|Images: Volksoper, Vienna|
(sung in Italian and German)
Don Giovanni – Josef WagnerCommendatore – Andreas Mitschke
Donna Anna – Kristiane Kaiser
Don Ottavio – Jörg Schneider
Donna Elvira – Esther Lee
Leporello – Mischa Schelomianski
Masetto – Ben Connor
Zerlina – Anita Götz
Achim Freyer (director)Sebastian Bauer (assistant director)
Petra Weikert (assistance with designs)
Chorus of the Vienna Volksoper (chorus master: Holder Kristen)
Orchestra of the Vienna Volksoper
Jac van Steen (conductor)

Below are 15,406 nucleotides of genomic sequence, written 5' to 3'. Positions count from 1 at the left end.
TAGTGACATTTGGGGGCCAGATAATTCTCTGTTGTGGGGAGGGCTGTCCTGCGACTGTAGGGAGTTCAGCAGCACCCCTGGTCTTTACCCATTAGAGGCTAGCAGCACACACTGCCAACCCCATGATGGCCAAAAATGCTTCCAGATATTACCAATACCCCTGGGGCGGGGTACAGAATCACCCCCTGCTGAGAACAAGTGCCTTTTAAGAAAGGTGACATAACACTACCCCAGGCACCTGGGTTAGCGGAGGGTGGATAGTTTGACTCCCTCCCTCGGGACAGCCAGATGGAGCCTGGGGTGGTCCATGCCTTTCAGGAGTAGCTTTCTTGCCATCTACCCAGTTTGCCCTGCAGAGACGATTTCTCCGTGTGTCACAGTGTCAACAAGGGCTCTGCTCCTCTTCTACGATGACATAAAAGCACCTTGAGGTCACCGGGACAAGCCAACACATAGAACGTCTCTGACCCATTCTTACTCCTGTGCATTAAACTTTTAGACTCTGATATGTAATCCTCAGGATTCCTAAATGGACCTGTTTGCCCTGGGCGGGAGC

Achim Freyer still has it. There were times when I wondered whether he might have lost the plot, in more senses than one, but the final scene of his staging of Don Giovanni pulls things together brilliantly. That is not necessarily always accomplished rationally, but with a felt necessity rendering rationality but one option from the Ristorante Giovanni (®) menu, and not perhaps the most enticing one. Don Giovanni, after all, stands on the threshold of Baroque and Romantic theatre: the whole world a stage in the traditions of Shakespeare and Calderón – too often, we forget Tirso de Molina in the formation of the opera, or relegate him to mere ‘background’ – as well as of ETA Hoffmann and others to come. Herbert Graf – Freud’s ‘little Hans’ – did not forget such broader terms of theatrical reference, in his still wonderful Salzburg staging for Furtwängler, the Felsenreitschule the instantiation of ‘Salzburg World Theatre’. In his very different way, nor does Freyer. Indeed, something of the world of wonder I experienced when first seeing his Salzburg Magic Flute seemed re-born. At any rate, for this audience member, Freyer’s Don Giovanni proved a far more successful a staging than the same director’s Berlin Eugene Onegin (to put it mildly, not for me).